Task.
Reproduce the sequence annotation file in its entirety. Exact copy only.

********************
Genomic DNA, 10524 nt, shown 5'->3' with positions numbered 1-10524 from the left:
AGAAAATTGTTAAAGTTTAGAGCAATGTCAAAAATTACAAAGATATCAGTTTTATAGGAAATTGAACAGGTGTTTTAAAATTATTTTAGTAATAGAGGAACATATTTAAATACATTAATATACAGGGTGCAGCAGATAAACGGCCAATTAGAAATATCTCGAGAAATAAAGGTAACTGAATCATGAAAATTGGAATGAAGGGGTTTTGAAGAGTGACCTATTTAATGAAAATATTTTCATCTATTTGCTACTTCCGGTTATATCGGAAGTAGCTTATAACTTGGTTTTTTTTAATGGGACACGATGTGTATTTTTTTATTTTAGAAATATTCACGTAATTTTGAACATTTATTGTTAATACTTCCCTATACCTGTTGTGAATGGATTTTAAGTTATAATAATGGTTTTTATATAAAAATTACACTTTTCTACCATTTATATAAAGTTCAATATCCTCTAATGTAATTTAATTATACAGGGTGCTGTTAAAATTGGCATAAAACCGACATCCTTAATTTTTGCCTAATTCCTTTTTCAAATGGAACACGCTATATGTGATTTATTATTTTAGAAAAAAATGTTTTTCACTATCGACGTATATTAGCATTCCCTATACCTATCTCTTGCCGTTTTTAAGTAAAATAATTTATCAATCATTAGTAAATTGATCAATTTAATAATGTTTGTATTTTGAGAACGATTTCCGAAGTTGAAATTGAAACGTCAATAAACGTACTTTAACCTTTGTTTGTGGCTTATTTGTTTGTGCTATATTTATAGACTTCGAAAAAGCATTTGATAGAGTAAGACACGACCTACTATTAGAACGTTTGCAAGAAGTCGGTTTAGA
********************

Genomic DNA, 10524 nt, shown 5'->3' with positions numbered 1-10524 from the left:
AGAAAATTGTTAAAGTTTAGAGCAATGTCAAAAATTACAAAGATATCAGTTTTATAGGAAATTGAACAGGTGTTTTAAAATTATTTTAGTAATAGAGGAACATATTTAAATACATTAATATACAGGGTGCAGCAGATAAACGGCCAATTAGAAATATCTCGAGAAATAAAGGTAACTGAATCATGAAAATTGGAATGAAGGGGTTTTGAAGAGTGACCTATTTAATGAAAATATTTTCATCTATTTGCTACTTCCGGTTATATCGGAAGTAGCTTATAACTTGGTTTTTTTTAATGGGACACGATGTGTATTTTTTTATTTTAGAAATATTCACGTAATTTTGAACATTTATTGTTAATACTTCCCTATACCTGTTGTGAATGGATTTTAAGTTATAATAATGGTTTTTATATAAAAATTACACTTTTCTACCATTTATATAAAGTTCAATATCCTCTAATGTAATTTAATTATACAGGGTGCTGTTAAAATTGGCATAAAACCGACATCCTTAATTTTTGCCTAATTCCTTTTTCAAATGGAACACGCTATATGTGATTTATTATTTTAGAAAAAAATGTTTTTCACTATCGACGTATATTAGCATTCCCTATACCTATCTCTTGCCGTTTTTAAGTAAAATAATTTATCAATCATTAGTAAATTGATCAATTTAATAATGTTTGTATTTTGAGAACGATTTCCGAAGTTGAAATTGAAACGTCAATAAACGTACTTTAACCTTTGTTTGTGGCTTATTTGTTTGTGCTATATTTATAGACTTCGAAAAAGCATTTGATAGAGTAAGACACGACCTACTATTAGAACGTTTGCAAGAAGTCGGTTTAGA